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Somatic and germline expression of piwi during development and regeneration in the marine polychaete annelid Capitella teleta.

Giani VC, Yamaguchi E, Boyle MJ, Seaver EC - Evodevo (2011)

Bottom Line: Ct-piwi1 is expressed in regenerating tissue, and once segments differentiate, it becomes most prominent in the posterior growth zone and immature oocytes in regenerating ovaries of regenerating segments.In C. teleta, piwi genes may have retained an ancestral role as genetic regulators of both somatic and germline stem cells.It is likely that piwi genes, and associated stem cell co-regulators, became restricted to the germline in some taxa during the course of evolution.

View Article: PubMed Central - HTML - PubMed

Affiliation: Kewalo Marine Laboratory, PBRC/University of Hawaii, 41 Ahui St,, Honolulu, HI 96813, USA. seaver@hawaii.edu.

ABSTRACT

Background: Stem cells have a critical role during adult growth and regeneration. Germline stem cells are specialized stem cells that produce gametes during sexual reproduction. Capitella teleta (formerly Capitella sp. I) is a polychaete annelid that reproduces sexually, exhibits adult growth and regeneration, and thus, is a good model to study the relationship between somatic and germline stem cells.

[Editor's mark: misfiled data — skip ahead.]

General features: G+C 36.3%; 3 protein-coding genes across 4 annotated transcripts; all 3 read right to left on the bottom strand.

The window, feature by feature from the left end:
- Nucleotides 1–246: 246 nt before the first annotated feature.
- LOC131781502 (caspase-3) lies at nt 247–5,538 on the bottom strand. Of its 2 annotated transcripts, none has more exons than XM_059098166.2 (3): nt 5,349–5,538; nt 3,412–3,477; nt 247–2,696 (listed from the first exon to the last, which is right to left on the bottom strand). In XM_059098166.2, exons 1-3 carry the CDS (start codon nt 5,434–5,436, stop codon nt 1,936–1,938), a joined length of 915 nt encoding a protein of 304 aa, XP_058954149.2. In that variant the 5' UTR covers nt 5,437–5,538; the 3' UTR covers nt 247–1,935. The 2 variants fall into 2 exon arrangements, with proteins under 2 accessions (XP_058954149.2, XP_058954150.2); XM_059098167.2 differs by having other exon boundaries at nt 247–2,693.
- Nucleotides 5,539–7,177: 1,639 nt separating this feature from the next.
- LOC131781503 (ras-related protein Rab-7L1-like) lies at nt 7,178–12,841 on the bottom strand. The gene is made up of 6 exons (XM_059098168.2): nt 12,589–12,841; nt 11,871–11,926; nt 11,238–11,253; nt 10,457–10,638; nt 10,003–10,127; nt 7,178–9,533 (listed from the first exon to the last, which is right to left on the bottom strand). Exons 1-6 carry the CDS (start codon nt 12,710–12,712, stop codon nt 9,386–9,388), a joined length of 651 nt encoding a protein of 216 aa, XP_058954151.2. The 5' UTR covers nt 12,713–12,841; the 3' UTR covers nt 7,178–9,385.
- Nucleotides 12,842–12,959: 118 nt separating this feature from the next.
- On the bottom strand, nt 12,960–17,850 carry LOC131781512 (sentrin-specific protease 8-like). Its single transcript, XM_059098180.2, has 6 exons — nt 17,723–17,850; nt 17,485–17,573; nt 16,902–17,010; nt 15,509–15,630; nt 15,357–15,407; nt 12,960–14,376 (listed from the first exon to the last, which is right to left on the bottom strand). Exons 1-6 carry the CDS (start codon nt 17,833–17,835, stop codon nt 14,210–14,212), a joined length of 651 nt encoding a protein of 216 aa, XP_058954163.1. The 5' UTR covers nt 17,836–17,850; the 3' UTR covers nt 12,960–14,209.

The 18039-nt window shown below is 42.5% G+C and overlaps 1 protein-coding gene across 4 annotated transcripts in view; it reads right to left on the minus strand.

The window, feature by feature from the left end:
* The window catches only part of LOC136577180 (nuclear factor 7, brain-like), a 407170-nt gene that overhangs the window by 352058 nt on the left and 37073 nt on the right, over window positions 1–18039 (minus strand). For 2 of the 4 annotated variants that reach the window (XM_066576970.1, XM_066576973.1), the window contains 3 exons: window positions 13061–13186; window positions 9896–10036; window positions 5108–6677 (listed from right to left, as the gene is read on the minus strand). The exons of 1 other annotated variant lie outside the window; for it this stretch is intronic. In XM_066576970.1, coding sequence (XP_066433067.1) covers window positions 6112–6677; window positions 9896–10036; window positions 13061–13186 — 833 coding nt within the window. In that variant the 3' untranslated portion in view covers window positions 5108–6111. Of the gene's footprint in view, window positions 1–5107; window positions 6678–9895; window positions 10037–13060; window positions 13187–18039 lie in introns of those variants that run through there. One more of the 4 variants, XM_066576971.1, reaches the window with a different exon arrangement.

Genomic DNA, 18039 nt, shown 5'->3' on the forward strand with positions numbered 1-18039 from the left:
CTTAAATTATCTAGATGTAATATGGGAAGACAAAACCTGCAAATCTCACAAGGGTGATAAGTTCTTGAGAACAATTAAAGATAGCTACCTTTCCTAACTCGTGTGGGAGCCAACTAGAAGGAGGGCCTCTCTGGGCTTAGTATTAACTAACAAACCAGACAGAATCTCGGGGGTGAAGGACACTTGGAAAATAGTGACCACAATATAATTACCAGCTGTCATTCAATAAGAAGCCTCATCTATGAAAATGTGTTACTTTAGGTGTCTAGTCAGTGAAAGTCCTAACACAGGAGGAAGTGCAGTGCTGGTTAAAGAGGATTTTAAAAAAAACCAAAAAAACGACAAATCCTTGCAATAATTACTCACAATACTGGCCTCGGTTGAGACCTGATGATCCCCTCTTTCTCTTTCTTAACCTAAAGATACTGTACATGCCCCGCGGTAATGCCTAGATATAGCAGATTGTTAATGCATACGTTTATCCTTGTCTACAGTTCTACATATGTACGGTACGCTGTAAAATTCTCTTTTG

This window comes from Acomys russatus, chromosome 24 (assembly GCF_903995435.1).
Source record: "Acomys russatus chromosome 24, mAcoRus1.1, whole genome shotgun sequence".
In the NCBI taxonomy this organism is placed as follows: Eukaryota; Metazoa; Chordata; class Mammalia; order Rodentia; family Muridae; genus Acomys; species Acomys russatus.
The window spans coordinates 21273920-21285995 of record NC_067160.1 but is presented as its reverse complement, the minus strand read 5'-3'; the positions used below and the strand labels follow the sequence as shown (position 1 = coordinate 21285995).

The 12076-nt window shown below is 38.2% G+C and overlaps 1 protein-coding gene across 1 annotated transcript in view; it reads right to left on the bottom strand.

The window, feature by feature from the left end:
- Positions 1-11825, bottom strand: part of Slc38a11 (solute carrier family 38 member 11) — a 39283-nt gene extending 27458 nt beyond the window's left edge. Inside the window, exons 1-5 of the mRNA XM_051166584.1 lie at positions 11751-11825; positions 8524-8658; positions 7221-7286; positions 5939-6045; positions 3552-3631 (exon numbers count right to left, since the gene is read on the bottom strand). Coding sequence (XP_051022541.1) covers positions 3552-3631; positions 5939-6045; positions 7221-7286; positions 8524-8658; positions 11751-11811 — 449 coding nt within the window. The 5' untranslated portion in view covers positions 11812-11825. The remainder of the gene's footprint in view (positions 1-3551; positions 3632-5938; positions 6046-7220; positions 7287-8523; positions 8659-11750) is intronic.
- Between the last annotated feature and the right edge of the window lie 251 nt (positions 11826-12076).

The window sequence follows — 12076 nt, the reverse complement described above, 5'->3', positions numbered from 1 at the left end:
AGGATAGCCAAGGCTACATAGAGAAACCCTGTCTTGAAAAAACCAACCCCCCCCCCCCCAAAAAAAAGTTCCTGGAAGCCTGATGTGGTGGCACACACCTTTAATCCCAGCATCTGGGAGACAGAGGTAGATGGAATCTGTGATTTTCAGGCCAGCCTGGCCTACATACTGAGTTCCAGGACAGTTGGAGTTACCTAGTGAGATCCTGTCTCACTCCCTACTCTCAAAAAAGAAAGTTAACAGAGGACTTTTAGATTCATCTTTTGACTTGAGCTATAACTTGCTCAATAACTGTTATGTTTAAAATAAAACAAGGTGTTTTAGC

Results: We characterize expression of the two C. teleta orthologs of piwi, genes with roles in germline development in diverse organisms. Ct-piwi1 and Ct-piwi2 are expressed throughout the life cycle in a dynamic pattern that includes both somatic and germline cells, and show nearly identical expression patterns at all stages examined. Both genes are broadly expressed during embryonic and larval development, gradually becoming restricted to putative primordial germ cells (PGCs) and the posterior growth zone. In juveniles, Ct-piwi1 is expressed in the presumptive gonads, and in reproductive adults, it is detected in gonads and the posterior growth zone. In addition, Ct-piwi1 is expressed in a population of putative PGCs that persist in sexually mature adults, likely in a stem cell niche. Ct-piwi1 is expressed in regenerating tissue, and once segments differentiate, it becomes most prominent in the posterior growth zone and immature oocytes in regenerating ovaries of regenerating segments.